Coach’s (COH) painful moves to re-establish itself as a high end-brand are paying off.
The leather goods maker said on Tuesday that comparable sales at its North American stores, the biggest chunk of its business, rose 3% last quarter, their fourth straight increase after what had been two years of precipitous declines. More notably, some 55% of the handbags it did sell were $400 or more, up from 40% a year earlier.
The ability to command higher prices is a hard fought win for Coach, which only a few years ago fell into the same retail discount trap that has plagued countless brands and stores. But in 2014, Coach CEO Victor Luis announced a series of radical steps aimed at restoring the now 76-year-old company’s luster. That included closing dozens of stores, exiting hundreds of failing department stores and cutting back on online sales events at its factor outlet stores.
For two years, investors dealt with dizzying sales declines, a large extent of which were voluntary. But as Coach reined in its prestige-sapping ubiquity, hired a hot fashion designer in Stuart Vevers and ramped up the caliber of its bags, as exemplified by its pricey but coveted Rogue line, it has been able to command ever higher prices, and more crucially, set itself apart from rivals like Michael Kors (KORS) and Kate Spade (KATE).
Sales to department stores fell 40% as it continued its exit for 250 such locations, primarily weak Macy’s (M) and Belk stores and their endless rows of discounting signage. At the same time, the return of an upscale aura has helped Coach appear at luxury stores like Neiman Marcus. A big move in Coach’s efforts to go higher end included a 2015 purchase of the Stuart Weitzman brand.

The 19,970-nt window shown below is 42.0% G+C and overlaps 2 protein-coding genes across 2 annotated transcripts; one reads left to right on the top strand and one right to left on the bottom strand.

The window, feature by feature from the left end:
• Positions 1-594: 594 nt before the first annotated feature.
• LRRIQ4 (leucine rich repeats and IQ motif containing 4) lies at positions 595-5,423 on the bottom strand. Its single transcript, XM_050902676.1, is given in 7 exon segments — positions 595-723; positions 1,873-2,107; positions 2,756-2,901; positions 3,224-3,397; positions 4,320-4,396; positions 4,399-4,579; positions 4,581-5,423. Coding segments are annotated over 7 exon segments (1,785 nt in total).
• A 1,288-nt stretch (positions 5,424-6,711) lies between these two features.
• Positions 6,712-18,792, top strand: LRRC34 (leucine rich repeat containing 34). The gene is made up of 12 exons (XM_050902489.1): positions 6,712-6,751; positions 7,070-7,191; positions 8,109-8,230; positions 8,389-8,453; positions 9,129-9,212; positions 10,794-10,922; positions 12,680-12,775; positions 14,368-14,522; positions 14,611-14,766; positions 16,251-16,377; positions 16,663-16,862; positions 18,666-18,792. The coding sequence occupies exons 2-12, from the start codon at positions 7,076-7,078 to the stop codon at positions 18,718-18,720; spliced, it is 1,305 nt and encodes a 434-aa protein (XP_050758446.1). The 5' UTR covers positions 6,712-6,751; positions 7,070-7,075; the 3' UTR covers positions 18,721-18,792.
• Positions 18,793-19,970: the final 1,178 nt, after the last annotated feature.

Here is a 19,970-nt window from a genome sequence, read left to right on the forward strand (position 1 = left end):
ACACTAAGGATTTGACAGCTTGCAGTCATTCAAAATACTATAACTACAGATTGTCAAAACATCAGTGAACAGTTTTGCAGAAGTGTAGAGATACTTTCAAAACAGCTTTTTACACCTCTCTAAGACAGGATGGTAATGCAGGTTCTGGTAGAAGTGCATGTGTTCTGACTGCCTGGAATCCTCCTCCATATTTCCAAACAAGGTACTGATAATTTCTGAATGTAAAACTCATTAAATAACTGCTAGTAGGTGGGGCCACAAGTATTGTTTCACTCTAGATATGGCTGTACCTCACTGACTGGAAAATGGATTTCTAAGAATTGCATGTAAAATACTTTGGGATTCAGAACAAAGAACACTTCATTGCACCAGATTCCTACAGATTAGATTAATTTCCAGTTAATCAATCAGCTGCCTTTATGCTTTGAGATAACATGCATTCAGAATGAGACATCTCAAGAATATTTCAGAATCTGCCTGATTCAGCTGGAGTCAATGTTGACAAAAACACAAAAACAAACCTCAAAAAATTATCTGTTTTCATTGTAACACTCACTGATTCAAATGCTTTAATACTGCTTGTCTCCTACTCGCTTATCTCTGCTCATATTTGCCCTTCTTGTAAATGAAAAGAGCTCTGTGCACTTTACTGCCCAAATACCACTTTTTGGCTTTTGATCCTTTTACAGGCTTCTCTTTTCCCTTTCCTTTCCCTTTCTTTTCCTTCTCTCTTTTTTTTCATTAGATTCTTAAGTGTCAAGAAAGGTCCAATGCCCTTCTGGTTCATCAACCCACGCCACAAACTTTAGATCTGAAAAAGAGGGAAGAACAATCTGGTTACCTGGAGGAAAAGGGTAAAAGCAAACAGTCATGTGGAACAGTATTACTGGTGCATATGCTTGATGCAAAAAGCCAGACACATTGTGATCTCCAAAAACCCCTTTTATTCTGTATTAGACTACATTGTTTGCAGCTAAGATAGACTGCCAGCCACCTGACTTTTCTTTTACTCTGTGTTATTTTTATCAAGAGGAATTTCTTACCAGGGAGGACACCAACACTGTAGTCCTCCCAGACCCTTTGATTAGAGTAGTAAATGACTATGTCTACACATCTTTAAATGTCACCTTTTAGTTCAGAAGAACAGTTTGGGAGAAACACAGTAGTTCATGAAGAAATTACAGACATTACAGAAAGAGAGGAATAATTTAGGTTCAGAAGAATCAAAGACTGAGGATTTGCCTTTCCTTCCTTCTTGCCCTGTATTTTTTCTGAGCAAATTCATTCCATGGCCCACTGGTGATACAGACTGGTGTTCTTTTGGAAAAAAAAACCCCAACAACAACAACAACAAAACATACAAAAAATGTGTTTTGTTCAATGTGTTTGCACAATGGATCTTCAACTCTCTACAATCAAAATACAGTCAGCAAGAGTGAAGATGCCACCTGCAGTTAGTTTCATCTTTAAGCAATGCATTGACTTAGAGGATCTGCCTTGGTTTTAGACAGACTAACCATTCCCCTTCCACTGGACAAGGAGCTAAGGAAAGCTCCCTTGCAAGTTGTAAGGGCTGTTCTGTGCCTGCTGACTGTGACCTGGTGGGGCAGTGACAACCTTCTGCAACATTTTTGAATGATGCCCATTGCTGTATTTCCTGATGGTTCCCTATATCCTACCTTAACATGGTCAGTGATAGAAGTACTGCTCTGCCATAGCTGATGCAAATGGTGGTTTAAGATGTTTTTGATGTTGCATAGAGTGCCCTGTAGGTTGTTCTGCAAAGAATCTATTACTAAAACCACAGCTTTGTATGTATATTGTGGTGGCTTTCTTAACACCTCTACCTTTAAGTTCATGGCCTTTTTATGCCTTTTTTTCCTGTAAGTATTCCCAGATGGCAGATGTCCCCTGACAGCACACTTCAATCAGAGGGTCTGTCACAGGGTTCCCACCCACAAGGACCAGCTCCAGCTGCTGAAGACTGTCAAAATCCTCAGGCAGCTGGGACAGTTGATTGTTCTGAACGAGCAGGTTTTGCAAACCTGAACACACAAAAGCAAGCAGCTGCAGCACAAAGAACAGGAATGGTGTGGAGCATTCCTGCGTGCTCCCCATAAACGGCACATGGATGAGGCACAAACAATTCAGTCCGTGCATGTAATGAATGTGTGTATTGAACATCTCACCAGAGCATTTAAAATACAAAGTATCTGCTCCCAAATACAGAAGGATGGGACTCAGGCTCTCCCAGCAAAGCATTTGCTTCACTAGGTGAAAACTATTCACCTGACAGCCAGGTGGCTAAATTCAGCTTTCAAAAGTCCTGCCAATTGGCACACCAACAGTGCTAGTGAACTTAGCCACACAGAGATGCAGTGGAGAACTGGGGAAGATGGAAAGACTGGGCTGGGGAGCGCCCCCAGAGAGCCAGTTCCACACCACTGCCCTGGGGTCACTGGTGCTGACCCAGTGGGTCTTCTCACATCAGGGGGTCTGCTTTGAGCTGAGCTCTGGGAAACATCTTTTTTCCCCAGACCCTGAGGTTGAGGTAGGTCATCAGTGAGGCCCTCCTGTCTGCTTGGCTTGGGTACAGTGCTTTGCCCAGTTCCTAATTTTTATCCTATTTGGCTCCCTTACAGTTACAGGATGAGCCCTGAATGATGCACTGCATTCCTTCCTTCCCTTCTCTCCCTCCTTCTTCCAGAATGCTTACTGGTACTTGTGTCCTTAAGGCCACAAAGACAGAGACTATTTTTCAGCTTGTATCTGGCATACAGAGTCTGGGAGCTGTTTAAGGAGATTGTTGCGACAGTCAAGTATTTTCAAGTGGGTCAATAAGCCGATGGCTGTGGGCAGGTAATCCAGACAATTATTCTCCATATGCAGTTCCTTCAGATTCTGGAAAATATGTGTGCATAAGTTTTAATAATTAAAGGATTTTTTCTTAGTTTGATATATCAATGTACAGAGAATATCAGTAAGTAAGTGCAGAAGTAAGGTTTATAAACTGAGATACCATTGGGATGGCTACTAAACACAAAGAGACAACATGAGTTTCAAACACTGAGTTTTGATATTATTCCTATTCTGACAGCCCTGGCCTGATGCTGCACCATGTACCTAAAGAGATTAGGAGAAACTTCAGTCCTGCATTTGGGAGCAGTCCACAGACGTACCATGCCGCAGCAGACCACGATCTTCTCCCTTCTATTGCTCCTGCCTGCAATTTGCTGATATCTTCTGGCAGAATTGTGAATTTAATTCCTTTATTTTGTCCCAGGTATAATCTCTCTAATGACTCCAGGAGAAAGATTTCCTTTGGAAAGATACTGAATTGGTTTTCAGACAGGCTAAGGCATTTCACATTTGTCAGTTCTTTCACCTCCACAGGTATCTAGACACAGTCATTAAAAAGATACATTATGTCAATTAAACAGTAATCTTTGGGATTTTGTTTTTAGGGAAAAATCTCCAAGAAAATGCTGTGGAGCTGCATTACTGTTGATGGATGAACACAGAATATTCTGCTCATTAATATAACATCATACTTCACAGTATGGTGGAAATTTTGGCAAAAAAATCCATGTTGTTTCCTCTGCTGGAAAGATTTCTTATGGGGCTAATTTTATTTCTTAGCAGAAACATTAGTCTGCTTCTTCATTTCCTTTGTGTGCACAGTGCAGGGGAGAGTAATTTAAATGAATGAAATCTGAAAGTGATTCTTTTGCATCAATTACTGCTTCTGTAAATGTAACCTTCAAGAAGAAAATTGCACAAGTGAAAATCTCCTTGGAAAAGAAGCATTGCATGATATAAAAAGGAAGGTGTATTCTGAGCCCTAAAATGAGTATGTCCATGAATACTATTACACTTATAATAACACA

“While the retail environment remains uncertain, our strategic vision for our brands and our company remains clear,” Luis said in a statment. “The traction we’ve achieved to date on our transformation plan and the success of our integration of Stuart Weitzman give us continued confidence in our direction.”
Coach said net sales in the third quarter ended April 31 fell 3.7 percent to $995.2 million, due largely to the department store exits and a cutback in discounting. Excluding certain items, the company earned 46 cents per share in the third quarter in the third quarter ended April 1, beating analysts’ estimate of 44 cents per share. Net income rose 8.6 percent to $122.2 million, or 43 cents per share.
The company last month announces a change to its organization chart, saying it intended to become a multibrand company and make acquisitions. Some names that have floated in news reports include Kate Spade and Jimmy Choo. But company executives gave no updates on any potential acquisitions on a conference call on Tuesday.